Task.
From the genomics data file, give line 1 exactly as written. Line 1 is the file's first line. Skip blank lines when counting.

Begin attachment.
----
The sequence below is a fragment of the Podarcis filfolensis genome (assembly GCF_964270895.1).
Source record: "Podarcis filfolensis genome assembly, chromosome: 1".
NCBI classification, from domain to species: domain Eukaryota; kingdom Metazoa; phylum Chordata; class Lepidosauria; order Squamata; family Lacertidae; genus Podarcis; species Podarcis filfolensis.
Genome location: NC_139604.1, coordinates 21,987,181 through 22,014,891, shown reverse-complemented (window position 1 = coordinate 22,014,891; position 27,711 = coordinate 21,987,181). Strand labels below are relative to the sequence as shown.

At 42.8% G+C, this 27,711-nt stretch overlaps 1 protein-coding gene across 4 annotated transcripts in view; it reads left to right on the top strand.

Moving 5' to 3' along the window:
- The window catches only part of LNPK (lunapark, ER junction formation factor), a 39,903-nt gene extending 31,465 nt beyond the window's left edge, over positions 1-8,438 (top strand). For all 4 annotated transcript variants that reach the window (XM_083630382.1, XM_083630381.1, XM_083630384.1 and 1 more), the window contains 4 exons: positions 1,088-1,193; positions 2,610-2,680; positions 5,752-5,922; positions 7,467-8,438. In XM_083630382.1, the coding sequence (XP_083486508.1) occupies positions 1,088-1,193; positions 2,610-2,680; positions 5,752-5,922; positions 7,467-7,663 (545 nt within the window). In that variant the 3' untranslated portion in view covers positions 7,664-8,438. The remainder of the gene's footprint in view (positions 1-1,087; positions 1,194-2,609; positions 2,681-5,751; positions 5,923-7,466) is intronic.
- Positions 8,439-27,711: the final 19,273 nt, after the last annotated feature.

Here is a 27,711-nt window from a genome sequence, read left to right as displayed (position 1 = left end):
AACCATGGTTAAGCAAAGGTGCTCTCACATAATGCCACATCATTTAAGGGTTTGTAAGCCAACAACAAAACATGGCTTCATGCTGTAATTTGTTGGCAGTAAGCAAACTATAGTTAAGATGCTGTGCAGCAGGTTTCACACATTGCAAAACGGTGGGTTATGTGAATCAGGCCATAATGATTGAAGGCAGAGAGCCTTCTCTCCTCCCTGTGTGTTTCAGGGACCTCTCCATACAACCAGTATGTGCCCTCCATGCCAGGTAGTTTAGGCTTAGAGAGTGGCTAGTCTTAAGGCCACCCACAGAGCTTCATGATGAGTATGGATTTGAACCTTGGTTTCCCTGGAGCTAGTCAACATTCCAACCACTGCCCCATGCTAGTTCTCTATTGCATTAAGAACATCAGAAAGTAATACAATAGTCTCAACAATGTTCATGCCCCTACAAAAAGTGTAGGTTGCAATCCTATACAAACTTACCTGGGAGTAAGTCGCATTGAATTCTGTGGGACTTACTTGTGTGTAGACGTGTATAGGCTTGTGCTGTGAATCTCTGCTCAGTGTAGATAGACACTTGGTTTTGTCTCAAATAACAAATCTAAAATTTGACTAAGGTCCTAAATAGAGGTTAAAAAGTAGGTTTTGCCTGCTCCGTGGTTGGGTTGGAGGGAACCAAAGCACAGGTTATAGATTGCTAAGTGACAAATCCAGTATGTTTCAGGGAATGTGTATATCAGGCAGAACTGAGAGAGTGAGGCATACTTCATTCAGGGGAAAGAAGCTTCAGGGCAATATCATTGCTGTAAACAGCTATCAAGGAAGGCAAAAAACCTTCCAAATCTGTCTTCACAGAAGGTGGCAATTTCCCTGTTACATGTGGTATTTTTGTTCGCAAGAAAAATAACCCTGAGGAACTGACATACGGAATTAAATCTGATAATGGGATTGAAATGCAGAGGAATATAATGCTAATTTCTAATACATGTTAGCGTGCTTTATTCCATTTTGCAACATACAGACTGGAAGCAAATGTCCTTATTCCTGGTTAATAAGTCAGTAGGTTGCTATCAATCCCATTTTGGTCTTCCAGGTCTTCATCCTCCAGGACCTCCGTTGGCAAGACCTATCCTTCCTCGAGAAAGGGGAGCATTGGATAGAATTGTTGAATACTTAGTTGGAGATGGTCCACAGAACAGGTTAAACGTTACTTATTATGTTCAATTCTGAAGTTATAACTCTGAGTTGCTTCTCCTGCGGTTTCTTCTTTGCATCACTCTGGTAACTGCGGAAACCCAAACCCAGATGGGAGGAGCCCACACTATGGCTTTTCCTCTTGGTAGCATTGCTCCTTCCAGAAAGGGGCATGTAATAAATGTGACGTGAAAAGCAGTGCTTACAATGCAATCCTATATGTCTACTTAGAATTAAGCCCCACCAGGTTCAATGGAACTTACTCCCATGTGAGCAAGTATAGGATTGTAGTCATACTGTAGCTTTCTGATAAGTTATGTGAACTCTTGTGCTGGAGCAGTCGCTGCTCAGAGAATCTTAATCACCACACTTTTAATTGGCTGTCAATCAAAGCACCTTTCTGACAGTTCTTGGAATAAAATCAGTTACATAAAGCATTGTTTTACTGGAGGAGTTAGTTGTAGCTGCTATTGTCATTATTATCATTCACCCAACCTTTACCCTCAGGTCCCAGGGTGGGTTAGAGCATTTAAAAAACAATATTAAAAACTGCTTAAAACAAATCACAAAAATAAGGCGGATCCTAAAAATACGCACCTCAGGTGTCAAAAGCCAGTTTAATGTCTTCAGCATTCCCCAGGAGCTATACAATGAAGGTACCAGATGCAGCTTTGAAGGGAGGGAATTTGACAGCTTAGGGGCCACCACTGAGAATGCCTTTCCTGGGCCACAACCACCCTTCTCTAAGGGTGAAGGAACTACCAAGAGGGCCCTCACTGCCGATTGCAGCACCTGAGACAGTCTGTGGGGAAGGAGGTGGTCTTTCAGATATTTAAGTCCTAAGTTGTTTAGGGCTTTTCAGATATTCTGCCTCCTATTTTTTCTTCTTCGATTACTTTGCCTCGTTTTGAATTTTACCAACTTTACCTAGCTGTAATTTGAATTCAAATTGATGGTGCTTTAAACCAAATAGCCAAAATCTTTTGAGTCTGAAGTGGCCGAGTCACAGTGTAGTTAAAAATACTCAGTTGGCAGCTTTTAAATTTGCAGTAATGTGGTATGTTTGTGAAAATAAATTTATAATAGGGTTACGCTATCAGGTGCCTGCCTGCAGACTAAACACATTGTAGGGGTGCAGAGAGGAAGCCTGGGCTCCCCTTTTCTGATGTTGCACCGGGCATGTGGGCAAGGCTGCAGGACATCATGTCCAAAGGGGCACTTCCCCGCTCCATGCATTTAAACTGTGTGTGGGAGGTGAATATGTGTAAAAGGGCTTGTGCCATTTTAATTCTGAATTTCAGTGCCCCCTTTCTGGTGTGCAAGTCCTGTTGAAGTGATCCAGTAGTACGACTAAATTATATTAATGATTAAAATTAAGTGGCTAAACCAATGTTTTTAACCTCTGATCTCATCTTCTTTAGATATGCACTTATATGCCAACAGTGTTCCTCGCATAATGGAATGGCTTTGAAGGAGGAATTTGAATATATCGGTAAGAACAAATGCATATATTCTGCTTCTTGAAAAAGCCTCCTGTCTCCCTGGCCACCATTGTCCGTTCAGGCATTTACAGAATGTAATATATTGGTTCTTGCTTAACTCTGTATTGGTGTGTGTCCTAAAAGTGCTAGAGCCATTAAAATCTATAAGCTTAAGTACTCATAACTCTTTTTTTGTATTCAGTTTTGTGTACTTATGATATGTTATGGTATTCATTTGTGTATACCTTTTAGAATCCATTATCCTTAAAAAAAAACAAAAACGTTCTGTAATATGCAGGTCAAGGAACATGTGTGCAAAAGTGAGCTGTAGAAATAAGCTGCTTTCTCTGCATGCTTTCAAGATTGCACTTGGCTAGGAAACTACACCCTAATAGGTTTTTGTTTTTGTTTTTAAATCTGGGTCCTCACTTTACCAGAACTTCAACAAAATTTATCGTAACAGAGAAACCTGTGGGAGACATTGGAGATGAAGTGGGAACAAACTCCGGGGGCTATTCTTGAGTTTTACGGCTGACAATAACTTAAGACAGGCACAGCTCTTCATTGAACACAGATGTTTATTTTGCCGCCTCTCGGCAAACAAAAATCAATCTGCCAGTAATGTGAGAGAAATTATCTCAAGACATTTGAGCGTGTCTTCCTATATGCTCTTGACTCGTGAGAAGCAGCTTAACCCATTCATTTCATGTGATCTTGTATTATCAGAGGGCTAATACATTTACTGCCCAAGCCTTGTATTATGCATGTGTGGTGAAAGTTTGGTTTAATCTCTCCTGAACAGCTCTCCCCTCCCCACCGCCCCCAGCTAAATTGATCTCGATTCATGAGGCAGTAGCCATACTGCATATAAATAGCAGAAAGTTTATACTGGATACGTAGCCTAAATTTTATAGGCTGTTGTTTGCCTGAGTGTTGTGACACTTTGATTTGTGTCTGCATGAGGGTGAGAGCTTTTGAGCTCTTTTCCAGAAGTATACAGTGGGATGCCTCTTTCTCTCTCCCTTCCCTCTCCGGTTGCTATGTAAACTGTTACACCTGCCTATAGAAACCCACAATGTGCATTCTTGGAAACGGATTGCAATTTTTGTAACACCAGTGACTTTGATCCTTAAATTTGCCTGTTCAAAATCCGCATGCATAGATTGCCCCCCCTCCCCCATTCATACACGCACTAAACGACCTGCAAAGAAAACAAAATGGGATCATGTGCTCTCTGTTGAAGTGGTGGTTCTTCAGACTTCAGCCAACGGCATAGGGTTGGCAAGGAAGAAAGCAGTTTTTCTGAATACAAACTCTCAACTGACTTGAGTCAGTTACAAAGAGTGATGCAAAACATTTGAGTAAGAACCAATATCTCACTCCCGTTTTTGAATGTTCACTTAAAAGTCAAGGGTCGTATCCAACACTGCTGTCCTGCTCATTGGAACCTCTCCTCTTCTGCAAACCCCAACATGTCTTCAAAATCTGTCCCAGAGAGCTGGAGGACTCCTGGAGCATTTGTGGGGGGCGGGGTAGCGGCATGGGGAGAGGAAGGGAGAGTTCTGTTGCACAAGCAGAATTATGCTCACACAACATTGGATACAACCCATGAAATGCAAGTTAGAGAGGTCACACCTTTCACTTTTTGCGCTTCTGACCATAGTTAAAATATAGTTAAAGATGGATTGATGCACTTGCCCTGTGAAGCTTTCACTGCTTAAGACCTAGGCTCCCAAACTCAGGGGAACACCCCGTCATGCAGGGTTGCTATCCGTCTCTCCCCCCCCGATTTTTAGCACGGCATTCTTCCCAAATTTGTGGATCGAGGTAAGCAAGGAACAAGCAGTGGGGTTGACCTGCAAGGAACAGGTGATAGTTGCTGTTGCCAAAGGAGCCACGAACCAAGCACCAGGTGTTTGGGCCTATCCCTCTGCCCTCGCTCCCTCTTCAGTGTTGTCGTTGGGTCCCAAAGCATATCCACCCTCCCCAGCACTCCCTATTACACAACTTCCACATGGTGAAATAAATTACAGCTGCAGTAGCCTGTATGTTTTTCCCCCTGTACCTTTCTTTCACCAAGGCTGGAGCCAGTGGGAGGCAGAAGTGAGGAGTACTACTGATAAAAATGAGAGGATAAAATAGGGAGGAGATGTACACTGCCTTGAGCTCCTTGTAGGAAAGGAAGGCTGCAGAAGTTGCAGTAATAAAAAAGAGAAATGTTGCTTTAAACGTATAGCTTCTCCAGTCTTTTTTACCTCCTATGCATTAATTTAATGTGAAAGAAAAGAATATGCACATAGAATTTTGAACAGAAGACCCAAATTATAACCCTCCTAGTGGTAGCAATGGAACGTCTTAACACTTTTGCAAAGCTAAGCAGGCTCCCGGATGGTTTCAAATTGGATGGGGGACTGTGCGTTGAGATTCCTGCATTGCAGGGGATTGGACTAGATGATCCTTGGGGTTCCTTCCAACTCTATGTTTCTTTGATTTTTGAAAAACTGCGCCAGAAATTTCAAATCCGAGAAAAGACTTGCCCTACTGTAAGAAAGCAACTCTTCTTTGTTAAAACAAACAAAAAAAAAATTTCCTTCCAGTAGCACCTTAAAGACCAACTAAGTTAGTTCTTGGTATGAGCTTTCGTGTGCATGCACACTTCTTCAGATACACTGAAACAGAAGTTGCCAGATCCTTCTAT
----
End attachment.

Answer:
The sequence below is a fragment of the Podarcis filfolensis genome (assembly GCF_964270895.1).